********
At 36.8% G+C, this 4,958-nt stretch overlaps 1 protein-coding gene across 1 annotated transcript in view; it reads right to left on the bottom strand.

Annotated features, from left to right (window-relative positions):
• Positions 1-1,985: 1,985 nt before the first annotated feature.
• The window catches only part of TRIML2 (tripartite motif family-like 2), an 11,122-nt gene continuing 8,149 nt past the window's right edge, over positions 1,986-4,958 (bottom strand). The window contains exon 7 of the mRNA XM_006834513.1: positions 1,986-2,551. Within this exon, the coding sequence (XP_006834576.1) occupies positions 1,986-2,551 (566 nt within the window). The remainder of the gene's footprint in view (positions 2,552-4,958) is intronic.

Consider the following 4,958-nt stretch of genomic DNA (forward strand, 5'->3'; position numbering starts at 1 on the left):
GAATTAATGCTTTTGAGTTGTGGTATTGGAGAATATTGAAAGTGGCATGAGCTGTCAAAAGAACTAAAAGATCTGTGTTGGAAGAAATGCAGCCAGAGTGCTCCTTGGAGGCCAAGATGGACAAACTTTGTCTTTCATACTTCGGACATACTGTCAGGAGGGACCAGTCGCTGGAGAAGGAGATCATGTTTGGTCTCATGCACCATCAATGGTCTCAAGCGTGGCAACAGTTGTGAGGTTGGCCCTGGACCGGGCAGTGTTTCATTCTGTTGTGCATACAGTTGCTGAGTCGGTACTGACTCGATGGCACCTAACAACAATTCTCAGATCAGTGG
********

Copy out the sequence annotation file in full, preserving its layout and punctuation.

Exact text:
At 36.8% G+C, this 4,958-nt stretch overlaps 1 protein-coding gene across 1 annotated transcript in view; it reads right to left on the bottom strand.

Annotated features, from left to right (window-relative positions):
• Positions 1-1,985: 1,985 nt before the first annotated feature.
• The window catches only part of TRIML2 (tripartite motif family-like 2), an 11,122-nt gene continuing 8,149 nt past the window's right edge, over positions 1,986-4,958 (bottom strand). The window contains exon 7 of the mRNA XM_006834513.1: positions 1,986-2,551. Within this exon, the coding sequence (XP_006834576.1) occupies positions 1,986-2,551 (566 nt within the window). The remainder of the gene's footprint in view (positions 2,552-4,958) is intronic.

Consider the following 4,958-nt stretch of genomic DNA (forward strand, 5'->3'; position numbering starts at 1 on the left):
GAATTAATGCTTTTGAGTTGTGGTATTGGAGAATATTGAAAGTGGCATGAGCTGTCAAAAGAACTAAAAGATCTGTGTTGGAAGAAATGCAGCCAGAGTGCTCCTTGGAGGCCAAGATGGACAAACTTTGTCTTTCATACTTCGGACATACTGTCAGGAGGGACCAGTCGCTGGAGAAGGAGATCATGTTTGGTCTCATGCACCATCAATGGTCTCAAGCGTGGCAACAGTTGTGAGGTTGGCCCTGGACCGGGCAGTGTTTCATTCTGTTGTGCATACAGTTGCTGAGTCGGTACTGACTCGATGGCACCTAACAACAATTCTCAGATCAGTGG